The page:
Fifteen years ago, a 61-year-old Clint Eastwood was feted at the Oscars for what was widely seen as the valedictory achievement of his career. Critics praised “Unforgiven” as a stirring meditation on the nature of violence, all the more profound coming from a man who shot to stardom waving a .44-caliber Magnum at bad guys. What a gripping final act to a varied career. Congratulations.
Then, nearly a decade later, the septuagenarian filmmaker with the leathery skin decided it was time to get down to business.
First came 2003’s “Mystic River,” a lean tragedy that earned Oscars for Sean Penn and Tim Robbins. The next year brought “Million Dollar Baby,” a classical but nervy boxing drama that took everyone by surprise. The academy rewarded Eastwood’s direction and the performances of Hilary Swank and Morgan Freeman. The industry was agog over the late career surge. He can’t have any more masterpieces up his sleeve, can he?
Jump ahead to 2006. The former action star churns out “Flags of Our Fathers” and “Letters From Iwo Jima,” two of the most provocative American war movies ever made, each telling a different side of the Iwo Jima story.
Four years. Four masterful movies. Not bad for a 76-year-old with a plan that doesn’t include riding off into the sunset.
“I’ll keep making movies,” Eastwood says by phone recently from his office in Los Angeles. “The last four movies have been enjoyable for me. For some reason, I don’t know if it’s the age or what, but I’ve been enjoying the process as much now as I ever have in my life.”
It’s been a long trip for Eastwood, who, strange as it now seems, wasn’t always an international movie icon. He began his career as a contract player for Universal in the `50s (first gig: an uncredited role in “Revenge of the Creature”). He was Rowdy Yates on “Rawhide,” the Man With No Name in Sergio Leone’s spaghetti Westerns, and, of course, “Dirty Harry” Callahan, the vigilante San Francisco cop who famously got movie critic doyenne Pauline Kael hurling the f-word (fascism, that is) at the star.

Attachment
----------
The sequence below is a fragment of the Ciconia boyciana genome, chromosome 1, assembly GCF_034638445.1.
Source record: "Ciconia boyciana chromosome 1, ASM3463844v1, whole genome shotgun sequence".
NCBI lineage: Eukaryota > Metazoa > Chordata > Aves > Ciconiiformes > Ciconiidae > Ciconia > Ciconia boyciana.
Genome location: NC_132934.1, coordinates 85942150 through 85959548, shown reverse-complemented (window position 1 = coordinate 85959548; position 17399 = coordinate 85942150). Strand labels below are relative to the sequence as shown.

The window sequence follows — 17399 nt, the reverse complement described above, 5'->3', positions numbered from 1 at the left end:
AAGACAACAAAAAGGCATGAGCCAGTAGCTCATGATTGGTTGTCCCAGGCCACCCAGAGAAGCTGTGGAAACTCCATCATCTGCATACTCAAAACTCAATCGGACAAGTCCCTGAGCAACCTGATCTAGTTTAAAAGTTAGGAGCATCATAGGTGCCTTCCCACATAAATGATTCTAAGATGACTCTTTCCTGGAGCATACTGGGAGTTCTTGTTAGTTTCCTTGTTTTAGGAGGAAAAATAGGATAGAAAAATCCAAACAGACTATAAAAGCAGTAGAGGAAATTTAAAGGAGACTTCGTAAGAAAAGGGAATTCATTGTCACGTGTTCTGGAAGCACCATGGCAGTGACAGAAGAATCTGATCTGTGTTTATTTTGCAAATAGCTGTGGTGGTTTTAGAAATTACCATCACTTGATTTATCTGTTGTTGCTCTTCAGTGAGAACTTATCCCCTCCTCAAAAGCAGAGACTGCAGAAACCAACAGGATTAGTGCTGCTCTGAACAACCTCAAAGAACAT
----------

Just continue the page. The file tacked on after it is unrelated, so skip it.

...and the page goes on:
He’s been directing since 1971, when Don Siegel, his director for five movies (including “Dirty Harry”), encouraged him to step behind the camera for the stalker story “Play Misty” for Me. He always wanted to make movies, but he never had a master plan to become an auteur, much less a two-time Oscar winner.
“You kind of go along and all of a sudden you find yourself directing,” he says. “You get one opportunity and you say, `Gee, if I can make this work, maybe I can do this occasionally. And if I ever decide I don’t want to act, I’ll have something else I can do.’ You don’t have to suit up and have your hair groomed or anything. You just fall to existence. It’s very enjoyable.”
“Fall to existence.” The somewhat Zen phrase seems appropriate for a filmmaker known to fly by his instincts and give his actors maximum room to operate. Studying at the hand of Siegel, who encouraged input and accepted suggestions from his cast, Eastwood long ago earned a reputation as an actors’ director. He’s the opposite of Stanley Kubrick, the late taskmaster famous for demanding multiple takes. Eastwood likes to move things along, keep the set humming, going with his gut. He took his approach as an actor—“Let me show you what I can do, and if you don’t like it, say something”—and adapted it to his duties behind the camera.
So on the rare occasion when he does want more than one take, he’s already earned the trust and dedication of his cast.
In an interview this fall, Adam Beach, a likely Oscar nominee for his performance as the shattered Iwo Jima veteran Ira Hayes in “Flags of Our Fathers,” recalled doing three takes for his toughest scene, when Ira breaks down and accepts his dismissal from the war bond drive that’s made him feel like a phony.
Beach did the first take, holding back a little.
“Good, again,” responded Eastwood.
Beach did the second take, with a little more intensity.
Eastwood: “Yes, another one.”
“So I think, he wants the big one here,” says Beach. “That’s a third take. He’s never asked for a third take. You better show him, boy. Next thing you know, everything is out of you. It’s like you’re living above yourself. The spirit is talking to you. After that, it’s done, and everyone is crying around you. And you’re like, what just happened?”